Apart from blabbering on about your warranty, the maintenance guide also details how to service your kayak, as well as exposes the internal processes of the buildings and various circulation paths you can take to minimize further damage to your kayak when coming to the building.

What briefcase would be complete without a newspaper clipping from the “Cliffton Times”, mischieviously dated Nov 11, 1918. It details the proposal of the building as well as the zoning decisions that were made within and outside the building site. It also pokes fun at some of my other group members – why not :)

Finally, two A1 panels of the final presentations from each subject.

Well, I hope that was interesting! I might post a PDF of the documents themselves, but that’s going to have to wait.

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Back in business

The past month and a bit has been terribly hectic, working on our last pieces of our various projects and preparing for portfolio submissions which happened on Monday and yesterday. Sleep had been lost, excessive eating out due to time constraints, and in general all other projects slowed down to a crawl.

Now, however, the two portfolios have been submitted, and so the bulk of the work is gone. There are still classes going on, but not for much longer, and the workload for them is pitiful compared to the portfolios. This means I’m back in business, first catching up with my freelance, which have clients waiting, and then the Summer of KDE project, ThoughtScore, WIPUP, and perhaps some music.

I am a little disappointed that I couldn’t join the KDE WebWorld sprint due to my semester still going on, but hopefully I’ll still be able to put in contributions despite not physically being there.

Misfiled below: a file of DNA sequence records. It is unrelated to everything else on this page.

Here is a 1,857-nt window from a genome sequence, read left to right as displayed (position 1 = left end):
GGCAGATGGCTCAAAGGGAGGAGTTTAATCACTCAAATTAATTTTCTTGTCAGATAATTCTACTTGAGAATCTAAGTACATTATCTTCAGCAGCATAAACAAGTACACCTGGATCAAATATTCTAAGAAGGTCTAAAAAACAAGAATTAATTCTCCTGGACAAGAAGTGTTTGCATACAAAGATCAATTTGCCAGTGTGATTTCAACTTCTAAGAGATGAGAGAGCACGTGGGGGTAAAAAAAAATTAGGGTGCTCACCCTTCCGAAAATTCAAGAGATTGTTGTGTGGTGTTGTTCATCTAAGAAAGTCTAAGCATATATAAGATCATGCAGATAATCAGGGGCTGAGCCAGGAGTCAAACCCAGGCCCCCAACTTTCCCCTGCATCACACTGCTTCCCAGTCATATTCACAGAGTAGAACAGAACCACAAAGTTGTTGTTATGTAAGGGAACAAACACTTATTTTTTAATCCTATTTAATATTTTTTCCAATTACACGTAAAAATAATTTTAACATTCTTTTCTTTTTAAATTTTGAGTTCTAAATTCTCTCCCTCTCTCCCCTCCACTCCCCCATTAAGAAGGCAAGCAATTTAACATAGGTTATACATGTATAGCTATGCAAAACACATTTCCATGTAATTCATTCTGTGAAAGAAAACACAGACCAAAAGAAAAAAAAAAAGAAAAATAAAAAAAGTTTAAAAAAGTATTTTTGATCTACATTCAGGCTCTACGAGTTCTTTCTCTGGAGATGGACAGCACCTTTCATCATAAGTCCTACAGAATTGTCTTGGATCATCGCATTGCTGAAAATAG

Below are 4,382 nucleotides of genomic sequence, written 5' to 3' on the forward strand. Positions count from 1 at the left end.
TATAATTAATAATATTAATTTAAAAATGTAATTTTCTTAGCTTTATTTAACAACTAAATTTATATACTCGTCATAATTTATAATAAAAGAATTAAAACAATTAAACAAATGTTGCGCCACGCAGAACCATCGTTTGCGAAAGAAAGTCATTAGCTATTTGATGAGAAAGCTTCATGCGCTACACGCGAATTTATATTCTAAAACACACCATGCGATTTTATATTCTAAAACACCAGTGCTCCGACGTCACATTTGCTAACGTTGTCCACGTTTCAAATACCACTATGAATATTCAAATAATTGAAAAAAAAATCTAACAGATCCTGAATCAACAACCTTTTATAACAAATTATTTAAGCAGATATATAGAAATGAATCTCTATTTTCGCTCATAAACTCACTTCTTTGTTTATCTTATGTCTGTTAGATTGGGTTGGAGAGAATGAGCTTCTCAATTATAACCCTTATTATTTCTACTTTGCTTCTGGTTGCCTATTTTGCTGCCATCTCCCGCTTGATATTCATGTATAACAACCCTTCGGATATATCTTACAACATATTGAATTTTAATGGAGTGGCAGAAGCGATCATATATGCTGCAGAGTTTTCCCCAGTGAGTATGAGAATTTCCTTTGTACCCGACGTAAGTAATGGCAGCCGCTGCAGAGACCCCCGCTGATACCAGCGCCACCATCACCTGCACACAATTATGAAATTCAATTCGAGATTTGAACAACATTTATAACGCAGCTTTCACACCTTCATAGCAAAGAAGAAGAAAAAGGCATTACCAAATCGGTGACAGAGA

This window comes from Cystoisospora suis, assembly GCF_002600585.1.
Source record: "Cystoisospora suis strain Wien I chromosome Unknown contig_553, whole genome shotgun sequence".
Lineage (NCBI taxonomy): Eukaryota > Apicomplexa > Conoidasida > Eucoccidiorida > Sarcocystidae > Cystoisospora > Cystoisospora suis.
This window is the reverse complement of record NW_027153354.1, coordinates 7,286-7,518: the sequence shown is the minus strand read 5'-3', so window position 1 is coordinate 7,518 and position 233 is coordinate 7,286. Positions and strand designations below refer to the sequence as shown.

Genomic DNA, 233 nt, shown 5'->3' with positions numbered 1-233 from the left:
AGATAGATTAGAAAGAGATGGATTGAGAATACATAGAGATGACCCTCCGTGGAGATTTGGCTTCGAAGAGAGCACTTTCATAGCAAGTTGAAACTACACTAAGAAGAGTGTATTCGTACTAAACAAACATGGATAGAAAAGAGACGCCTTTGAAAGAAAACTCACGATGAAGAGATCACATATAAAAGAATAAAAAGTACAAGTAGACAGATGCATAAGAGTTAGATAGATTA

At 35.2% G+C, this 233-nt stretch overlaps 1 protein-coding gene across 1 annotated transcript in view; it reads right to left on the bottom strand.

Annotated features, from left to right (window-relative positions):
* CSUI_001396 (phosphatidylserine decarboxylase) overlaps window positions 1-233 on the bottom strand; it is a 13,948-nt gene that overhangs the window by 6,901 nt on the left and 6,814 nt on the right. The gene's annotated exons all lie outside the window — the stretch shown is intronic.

Anyways, for those who haven’t already seen, here is a sneak peek at my portfolio (in horrible phone-camera quality):

So, now that I’ve caught up on sleep, back to work!

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WIPUP 22.04.11b released!

WIPUP is a way for you to share your long-term projects and discover the passions of others.

Easter has started, and lots of interesting things are cropping up here and there – one of which is that WIPUP has seen a much-needed update. The last time this happened was way back in November, which is a stunning 5 months ago (yes, that’s almost half a year – doesn’t time fly?).

(Yes, it’s such a cliched and overdone splash screen – click it to read the release notes)

This release, unfortunately, isn’t a big one either. There weren’t any new features added at all, but instead consisted simply of visual polishing here and there to make it a more pleasant system to use and look at.

The reason for such a minor release after all this time is that WIPUP is maturing. WIPUP is aimed at a rather niche group – people who firstly are working on a moderate-to-long-term project. That already cuts out the average joe on the street. Then, that project must be something they are able to, and want to, share. That cuts out the majority of company-funded or commercial projects, as well as every person who is uncomfortable with showing work they think is “bad” and “incomplete”. WIPUP continues to slice away at the market by aiming at those who are comfortable with using a third-party system to host it, rather than their own setup, even though WIPUP is open-source and has an API.